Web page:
He then bought word processing and spreadsheet programs. But when he looked on the screen, he says, "every letter was capitalized and when I was in VisiCalc I couldn't get 80 columns." So for a few hundred dollars more he bought an "enhancer" card that provided upperand lower-case characters and a "video-term card" that let him see 80 columns at once. His next purchase was a $300 modem and a communications board that allows him to swap data electronically with his clients.
Along the way, he bought a couple of printers -- and two more boards for serial and parallel interfaces, so he could hook up the printers with the computer. Then, last year, he bought another Apple -- along with all the accessories he had for his first machine -- to accommodate employees who wanted to use the computer.
The two machines, he explains, "were generating lots of diskettes. Everything was mixed and matched." The next step was to buy two 10-MB Corona hard disks for $2,500 each. But, he says, "I'm filling up this box with cards and peripherals, and I'm creating too much heat, so I got a system saver." That device, which costs $75, in addition to allowing the user to turn everything on with one switch, provides a fan and a power-line-surge suppressor. Now, says Nigberg, "if I get a line surge, the whole thing won't blow up."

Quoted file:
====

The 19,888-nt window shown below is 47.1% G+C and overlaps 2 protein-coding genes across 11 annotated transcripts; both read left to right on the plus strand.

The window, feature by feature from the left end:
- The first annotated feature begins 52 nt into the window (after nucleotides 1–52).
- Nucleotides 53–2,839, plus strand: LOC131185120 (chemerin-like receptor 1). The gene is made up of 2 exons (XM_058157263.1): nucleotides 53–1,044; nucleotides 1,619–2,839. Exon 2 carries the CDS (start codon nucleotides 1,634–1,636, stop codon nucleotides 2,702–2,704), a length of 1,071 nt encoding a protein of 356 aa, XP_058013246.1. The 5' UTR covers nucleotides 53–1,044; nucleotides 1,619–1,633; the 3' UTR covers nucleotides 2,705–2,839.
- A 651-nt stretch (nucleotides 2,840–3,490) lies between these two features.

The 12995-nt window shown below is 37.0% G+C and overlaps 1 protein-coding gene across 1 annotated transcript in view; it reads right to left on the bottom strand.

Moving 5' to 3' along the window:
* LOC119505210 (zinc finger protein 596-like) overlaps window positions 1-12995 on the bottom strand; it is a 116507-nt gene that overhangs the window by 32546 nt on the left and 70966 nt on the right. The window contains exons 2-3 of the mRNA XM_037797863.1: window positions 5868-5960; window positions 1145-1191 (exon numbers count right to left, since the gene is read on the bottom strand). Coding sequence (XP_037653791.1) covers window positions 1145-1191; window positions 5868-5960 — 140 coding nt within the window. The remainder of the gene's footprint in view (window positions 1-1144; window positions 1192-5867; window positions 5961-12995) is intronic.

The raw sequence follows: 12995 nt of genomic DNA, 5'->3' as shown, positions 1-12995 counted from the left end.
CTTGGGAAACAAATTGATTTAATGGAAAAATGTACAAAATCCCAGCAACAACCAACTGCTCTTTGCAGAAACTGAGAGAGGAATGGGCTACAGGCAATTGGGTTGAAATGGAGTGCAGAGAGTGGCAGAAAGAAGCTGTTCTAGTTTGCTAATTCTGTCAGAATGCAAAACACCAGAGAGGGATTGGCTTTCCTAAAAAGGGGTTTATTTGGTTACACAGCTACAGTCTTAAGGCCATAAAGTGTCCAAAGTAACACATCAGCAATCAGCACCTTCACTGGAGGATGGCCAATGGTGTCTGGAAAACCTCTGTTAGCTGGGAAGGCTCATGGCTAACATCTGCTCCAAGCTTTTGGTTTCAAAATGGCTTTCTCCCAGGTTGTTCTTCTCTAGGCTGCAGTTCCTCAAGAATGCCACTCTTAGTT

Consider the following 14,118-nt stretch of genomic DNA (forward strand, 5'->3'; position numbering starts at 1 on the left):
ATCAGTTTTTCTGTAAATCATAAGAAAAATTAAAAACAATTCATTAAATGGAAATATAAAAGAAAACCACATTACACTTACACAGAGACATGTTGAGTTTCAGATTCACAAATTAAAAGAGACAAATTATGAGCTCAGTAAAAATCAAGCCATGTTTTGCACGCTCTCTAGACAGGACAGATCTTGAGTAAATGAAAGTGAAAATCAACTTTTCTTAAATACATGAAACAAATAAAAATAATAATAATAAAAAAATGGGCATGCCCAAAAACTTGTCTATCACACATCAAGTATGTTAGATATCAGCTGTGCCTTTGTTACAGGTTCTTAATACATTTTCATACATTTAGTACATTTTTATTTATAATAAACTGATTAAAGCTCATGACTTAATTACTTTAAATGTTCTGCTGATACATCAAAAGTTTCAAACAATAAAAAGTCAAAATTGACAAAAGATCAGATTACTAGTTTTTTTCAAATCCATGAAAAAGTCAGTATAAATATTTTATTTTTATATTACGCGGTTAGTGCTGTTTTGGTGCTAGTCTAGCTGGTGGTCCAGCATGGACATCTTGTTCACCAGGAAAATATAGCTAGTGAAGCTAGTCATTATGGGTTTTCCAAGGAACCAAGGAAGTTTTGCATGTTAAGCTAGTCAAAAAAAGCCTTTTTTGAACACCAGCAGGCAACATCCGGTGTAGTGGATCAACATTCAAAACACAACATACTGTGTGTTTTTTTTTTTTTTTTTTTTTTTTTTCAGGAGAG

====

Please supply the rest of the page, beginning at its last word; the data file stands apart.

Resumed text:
Nigberg figures he has gone to the wall in adding capacity to his Apples. "You can stuff only so much into the box," he says. Eventually, "you run out of power, you run out of steam, and you run out of space." Consultant Jay Honeycutt would agree. Running your business on an Apple, he says, "is like hauling timber in a Volkswagen. You can do it, but it's not the most logical way of doing things."
Nigberg is now looking into a departmental computer that will provide multiple terminals, let employees share data, and allow him to take advantage of advances in technology. After all, he says, even if he got more Apples and linked them with a network (see INC., November 1982, page 49), he would just have "five or six little boxes using little box software." The system he chooses will also let him use his Apples as terminals.
Stephan, though, plans to add another IBM PC and network the three machines. And even though he doesn't intend to use the third PC in jobs that require much storage, he will buy it with another hard disk, "because we've learned how easy it is to eat up file space." One week, for example, he had to erase files off one hard disk every day just to give him room to operate. "I was bumping my head on the 10 megs," he says. "We're so optimistic about the time savings and the convenience of the hard disk," he adds, "that it's worth the extra money to do it up front as opposed to later."